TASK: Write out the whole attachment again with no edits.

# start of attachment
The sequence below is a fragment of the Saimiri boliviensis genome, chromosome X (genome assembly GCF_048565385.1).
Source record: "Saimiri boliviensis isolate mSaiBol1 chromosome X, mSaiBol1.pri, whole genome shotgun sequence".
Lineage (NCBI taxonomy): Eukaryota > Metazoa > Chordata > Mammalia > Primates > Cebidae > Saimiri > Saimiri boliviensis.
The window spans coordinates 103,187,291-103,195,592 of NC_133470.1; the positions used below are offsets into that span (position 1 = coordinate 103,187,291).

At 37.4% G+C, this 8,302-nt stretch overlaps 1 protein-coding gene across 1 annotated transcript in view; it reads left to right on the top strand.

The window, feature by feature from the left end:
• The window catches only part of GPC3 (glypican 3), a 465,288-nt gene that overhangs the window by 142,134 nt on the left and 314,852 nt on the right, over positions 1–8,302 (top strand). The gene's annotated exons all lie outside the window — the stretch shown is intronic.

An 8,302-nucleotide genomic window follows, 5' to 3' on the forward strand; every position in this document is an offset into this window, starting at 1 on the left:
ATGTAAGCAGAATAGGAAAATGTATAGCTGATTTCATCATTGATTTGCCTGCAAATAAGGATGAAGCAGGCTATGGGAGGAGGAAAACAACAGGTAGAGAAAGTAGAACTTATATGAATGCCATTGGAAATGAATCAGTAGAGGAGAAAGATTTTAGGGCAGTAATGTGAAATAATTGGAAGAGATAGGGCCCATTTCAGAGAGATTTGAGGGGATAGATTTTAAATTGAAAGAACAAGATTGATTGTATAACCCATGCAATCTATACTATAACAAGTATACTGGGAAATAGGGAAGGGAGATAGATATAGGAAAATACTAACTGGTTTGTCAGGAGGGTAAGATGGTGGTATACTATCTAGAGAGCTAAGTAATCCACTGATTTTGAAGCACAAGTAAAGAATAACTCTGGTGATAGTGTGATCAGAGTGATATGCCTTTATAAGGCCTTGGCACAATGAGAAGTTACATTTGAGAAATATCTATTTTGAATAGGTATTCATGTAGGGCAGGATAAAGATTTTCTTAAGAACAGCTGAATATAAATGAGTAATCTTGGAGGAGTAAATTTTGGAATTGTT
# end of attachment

The sequence below is a fragment of the Saimiri boliviensis genome, chromosome X (genome assembly GCF_048565385.1).
Source record: "Saimiri boliviensis isolate mSaiBol1 chromosome X, mSaiBol1.pri, whole genome shotgun sequence".
Lineage (NCBI taxonomy): Eukaryota > Metazoa > Chordata > Mammalia > Primates > Cebidae > Saimiri > Saimiri boliviensis.
The window spans coordinates 103,187,291-103,195,592 of NC_133470.1; the positions used below are offsets into that span (position 1 = coordinate 103,187,291).

At 37.4% G+C, this 8,302-nt stretch overlaps 1 protein-coding gene across 1 annotated transcript in view; it reads left to right on the top strand.

The window, feature by feature from the left end:
• The window catches only part of GPC3 (glypican 3), a 465,288-nt gene that overhangs the window by 142,134 nt on the left and 314,852 nt on the right, over positions 1–8,302 (top strand). The gene's annotated exons all lie outside the window — the stretch shown is intronic.

An 8,302-nucleotide genomic window follows, 5' to 3' on the forward strand; every position in this document is an offset into this window, starting at 1 on the left:
ATGTAAGCAGAATAGGAAAATGTATAGCTGATTTCATCATTGATTTGCCTGCAAATAAGGATGAAGCAGGCTATGGGAGGAGGAAAACAACAGGTAGAGAAAGTAGAACTTATATGAATGCCATTGGAAATGAATCAGTAGAGGAGAAAGATTTTAGGGCAGTAATGTGAAATAATTGGAAGAGATAGGGCCCATTTCAGAGAGATTTGAGGGGATAGATTTTAAATTGAAAGAACAAGATTGATTGTATAACCCATGCAATCTATACTATAACAAGTATACTGGGAAATAGGGAAGGGAGATAGATATAGGAAAATACTAACTGGTTTGTCAGGAGGGTAAGATGGTGGTATACTATCTAGAGAGCTAAGTAATCCACTGATTTTGAAGCACAAGTAAAGAATAACTCTGGTGATAGTGTGATCAGAGTGATATGCCTTTATAAGGCCTTGGCACAATGAGAAGTTACATTTGAGAAATATCTATTTTGAATAGGTATTCATGTAGGGCAGGATAAAGATTTTCTTAAGAACAGCTGAATATAAATGAGTAATCTTGGAGGAGTAAATTTTGGAATTGTT